Dydrogesterone Versus Intravaginal Progesterone in the Luteal Phase Support
The purpose of this study is to compare efficacy and tolerability of the dydrogesterone and the vaginal progesterone, used for luteal phase support.
(Initial start date was January 2009 but not for patients' recruitment only for paper work, documents, team organization, statistical pre-work actions and to gain the official approval of Institutional Review Board. The recruitment started in October 2010 and continued until October 2013.)
|Study Design:||Allocation: Randomized
Endpoint Classification: Safety/Efficacy Study
Intervention Model: Parallel Assignment
Masking: Double Blind (Investigator, Outcomes Assessor)
Primary Purpose: Treatment
|Official Title:||Oral Dydrogesterone Versus Vaginal Progesterone Gel in the Luteal Phase Support: Randomized Controlled Trial|
- Ongoing pregnancy rate [ Time Frame: 12 weeks ] [ Designated as safety issue: No ]Ongoing pregnancy rate is defined by the presence of gestational sac(s) with viable fetal heart beats at 12 weeks' gestation by transvaginal ultrasound.
- Number of participants with adverse events [ Time Frame: 10 weeks ] [ Designated as safety issue: Yes ]The side effects included the occurrence of headache, somnolence, nausea, abdominal pain, bloating, dizziness, headache, breast fullness, perineal irritation, vaginal discharge and bleeding, interference with coitus.
- Satisfaction [ Time Frame: 10 weeks ] [ Designated as safety issue: Yes ]Satisfaction score is determinate on the 5-point level scale with 1 being "absolutely satisfied" and 5 being "absolutely dissatisfied" and tolerability by yes and now answers regarding side effects that the supplements could cause.
|Study Start Date:||October 2010|
|Study Completion Date:||December 2013|
|Primary Completion Date:||October 2013 (Final data collection date for primary outcome measure)|
Active Comparator: Oral dydrogesterone
Study group receiving 2x10mg of oral dydrogesterone until a pregnancy test or in the case of pregnancy until 10 week.
Drug: Oral dydrogesterone
Other Name: Duphastone (Solvay Pharmaceuticals)
Active Comparator: Crinone 8% vaginal gel
Control group is receiving vaginal gel, 1x90mg, until a pregnancy test or in the case of pregnancy until 10 week.
Drug: Crinone 8% gel
Other Name: Crinone 8% gel (Fleet Laboratories Ltd., Watford, UK)
The use of gonadotropin-releasing hormone (GnRH) agonists in the ovarian stimulation, which prevents a premature surge of luteal hormone (LH), ultimately leads to suppression of the pituitary gland and high levels of estrogen observed during induced cycles result in inhibiting effect on the implantation of human embryos.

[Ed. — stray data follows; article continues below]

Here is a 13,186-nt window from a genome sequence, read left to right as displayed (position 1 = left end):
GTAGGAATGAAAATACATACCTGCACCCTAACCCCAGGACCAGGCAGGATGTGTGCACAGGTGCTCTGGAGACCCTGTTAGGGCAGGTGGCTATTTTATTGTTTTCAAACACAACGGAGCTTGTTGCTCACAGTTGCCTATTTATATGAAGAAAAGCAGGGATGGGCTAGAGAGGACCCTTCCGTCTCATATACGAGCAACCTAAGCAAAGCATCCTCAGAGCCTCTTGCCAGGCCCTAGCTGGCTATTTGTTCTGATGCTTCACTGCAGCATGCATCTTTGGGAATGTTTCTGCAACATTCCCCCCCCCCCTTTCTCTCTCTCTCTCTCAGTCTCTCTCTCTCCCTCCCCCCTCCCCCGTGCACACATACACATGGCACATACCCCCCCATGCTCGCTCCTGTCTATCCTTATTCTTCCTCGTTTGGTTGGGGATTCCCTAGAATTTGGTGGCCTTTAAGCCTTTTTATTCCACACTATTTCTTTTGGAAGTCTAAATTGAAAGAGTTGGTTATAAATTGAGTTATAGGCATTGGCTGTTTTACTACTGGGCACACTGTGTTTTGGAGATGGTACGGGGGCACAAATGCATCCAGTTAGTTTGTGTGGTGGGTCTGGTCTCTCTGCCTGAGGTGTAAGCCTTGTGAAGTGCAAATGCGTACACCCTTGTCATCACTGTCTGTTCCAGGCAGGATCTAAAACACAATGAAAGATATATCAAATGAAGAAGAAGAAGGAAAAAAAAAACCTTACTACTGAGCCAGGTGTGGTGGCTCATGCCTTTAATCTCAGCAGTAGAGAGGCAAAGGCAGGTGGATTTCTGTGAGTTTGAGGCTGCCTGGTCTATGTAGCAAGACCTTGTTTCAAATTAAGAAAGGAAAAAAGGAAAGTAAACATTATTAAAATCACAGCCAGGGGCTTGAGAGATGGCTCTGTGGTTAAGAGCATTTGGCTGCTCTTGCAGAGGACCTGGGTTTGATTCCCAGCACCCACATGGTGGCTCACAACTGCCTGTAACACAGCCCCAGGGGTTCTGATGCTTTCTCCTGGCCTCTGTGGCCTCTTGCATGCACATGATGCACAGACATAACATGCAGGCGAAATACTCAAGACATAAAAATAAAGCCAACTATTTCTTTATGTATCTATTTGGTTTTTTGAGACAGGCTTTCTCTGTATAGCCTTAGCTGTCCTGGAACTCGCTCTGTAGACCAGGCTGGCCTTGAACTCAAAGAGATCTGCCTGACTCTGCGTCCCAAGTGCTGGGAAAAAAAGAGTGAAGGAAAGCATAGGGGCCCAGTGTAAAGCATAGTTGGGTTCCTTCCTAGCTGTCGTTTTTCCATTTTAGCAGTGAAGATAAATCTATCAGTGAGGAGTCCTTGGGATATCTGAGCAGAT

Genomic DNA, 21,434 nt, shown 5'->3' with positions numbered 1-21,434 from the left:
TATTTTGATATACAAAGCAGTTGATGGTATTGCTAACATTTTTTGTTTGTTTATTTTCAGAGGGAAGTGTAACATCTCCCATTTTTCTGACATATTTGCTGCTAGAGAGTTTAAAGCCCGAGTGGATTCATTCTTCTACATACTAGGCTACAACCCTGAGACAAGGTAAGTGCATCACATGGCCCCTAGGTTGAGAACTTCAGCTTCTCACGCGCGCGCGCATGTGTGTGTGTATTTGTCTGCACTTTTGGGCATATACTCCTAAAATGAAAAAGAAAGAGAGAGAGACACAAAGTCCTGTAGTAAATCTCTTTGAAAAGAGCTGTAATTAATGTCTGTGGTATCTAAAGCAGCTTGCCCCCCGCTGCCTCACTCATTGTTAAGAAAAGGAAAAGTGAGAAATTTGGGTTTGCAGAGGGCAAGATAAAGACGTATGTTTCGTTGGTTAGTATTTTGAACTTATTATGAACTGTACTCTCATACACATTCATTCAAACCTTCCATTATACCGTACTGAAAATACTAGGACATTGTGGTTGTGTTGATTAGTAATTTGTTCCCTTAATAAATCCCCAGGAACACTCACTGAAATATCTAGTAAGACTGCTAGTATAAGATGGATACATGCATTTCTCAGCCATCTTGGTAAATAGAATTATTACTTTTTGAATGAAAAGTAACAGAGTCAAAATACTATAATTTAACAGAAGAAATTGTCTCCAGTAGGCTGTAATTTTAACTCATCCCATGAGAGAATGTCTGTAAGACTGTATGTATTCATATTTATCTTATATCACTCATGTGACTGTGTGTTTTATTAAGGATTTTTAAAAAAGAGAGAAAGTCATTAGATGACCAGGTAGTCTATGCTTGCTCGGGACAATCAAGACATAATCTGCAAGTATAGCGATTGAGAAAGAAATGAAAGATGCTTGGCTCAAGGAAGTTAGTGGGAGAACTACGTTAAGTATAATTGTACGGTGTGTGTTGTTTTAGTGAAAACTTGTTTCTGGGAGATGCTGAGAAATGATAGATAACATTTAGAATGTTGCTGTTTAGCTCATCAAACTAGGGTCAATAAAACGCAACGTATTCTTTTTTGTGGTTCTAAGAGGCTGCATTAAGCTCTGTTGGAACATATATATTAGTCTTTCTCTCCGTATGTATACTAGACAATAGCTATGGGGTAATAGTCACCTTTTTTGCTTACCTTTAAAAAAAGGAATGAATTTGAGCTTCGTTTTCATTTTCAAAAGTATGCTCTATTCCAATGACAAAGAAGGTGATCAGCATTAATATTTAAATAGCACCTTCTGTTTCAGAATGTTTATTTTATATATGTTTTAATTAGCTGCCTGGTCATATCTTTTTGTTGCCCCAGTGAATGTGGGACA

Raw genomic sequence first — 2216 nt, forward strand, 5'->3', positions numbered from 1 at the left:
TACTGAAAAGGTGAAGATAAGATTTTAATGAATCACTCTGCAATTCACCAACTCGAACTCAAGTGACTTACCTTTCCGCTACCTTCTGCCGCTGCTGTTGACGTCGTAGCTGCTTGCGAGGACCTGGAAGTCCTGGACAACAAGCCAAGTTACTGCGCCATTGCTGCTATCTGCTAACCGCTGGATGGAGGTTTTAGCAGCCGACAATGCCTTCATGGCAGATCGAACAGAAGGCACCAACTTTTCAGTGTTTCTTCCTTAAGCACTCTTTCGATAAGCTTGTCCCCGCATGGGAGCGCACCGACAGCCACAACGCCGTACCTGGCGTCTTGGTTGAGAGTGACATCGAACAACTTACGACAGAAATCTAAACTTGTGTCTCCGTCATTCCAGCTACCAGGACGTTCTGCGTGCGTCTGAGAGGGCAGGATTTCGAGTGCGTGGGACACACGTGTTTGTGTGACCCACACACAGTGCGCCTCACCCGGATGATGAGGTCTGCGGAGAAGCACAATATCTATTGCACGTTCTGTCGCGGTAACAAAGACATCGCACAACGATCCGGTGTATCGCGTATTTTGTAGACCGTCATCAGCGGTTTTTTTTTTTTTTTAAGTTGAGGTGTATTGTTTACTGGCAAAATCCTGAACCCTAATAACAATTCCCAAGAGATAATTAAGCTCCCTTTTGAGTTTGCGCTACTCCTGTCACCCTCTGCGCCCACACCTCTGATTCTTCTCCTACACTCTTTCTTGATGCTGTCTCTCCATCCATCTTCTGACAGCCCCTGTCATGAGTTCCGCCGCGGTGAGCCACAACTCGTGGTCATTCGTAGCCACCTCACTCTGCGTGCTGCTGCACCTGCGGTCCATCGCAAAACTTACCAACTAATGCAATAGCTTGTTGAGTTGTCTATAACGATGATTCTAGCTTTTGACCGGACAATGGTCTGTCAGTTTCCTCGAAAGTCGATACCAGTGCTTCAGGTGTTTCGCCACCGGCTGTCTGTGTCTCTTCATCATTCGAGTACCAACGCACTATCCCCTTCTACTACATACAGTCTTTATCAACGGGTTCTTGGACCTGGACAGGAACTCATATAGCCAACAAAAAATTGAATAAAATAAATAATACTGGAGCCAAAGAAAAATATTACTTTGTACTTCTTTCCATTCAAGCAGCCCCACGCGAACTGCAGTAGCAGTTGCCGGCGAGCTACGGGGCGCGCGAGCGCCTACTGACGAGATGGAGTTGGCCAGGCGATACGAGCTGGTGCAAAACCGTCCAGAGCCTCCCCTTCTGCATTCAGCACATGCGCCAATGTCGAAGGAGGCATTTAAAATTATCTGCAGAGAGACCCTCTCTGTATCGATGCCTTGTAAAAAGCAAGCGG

The luteal support in in-vitro-fertilization (IVF) cycles can be prolonged using human chorion gonadotropin(hCG) and/or progesterone.
Since it has been noted that the use of hCG was related with higher risks of the onset of ovarian hyperstimulation syndrome (OHSS), progesterone is nowadays a product of choice in luteal support.
Currently vaginal progesterone is widely used, since the classic oral progesterone results in low bioavailability and lower pregnancy rate and the intramuscular progesterone (IM-P) daily injections are painful and may cause abscesses, inflammatory reactions and local soreness.
However, standard protocol for luteal phase support has not been established (i.e. optimal dosage, route or duration).
Dydrogesterone is a retroprogesterone with good oral bioavailability. Oral administration is clear advantage, due to expected higher patient compliance and better tolerability than currently used vaginal or IM-P.
We hypothesize that dydrogesterone has the same efficacy as vaginal progesterone but better tolerability due to less side effects.
Please refer to this study by its ClinicalTrials.gov identifier: NCT01178931
|University Hospital Center Sisters of Mercy|
|Zagreb, Croatia, 10000|
|Principal Investigator:||Jozo Tomic, M.D.||Department of Human Reproduction, University Hospital Center Sisters of Mercy|
|Study Chair:||Vlatka Tomic, M.D.||Department of Human Reproduction, University Hospital Center Sisters of Mercy|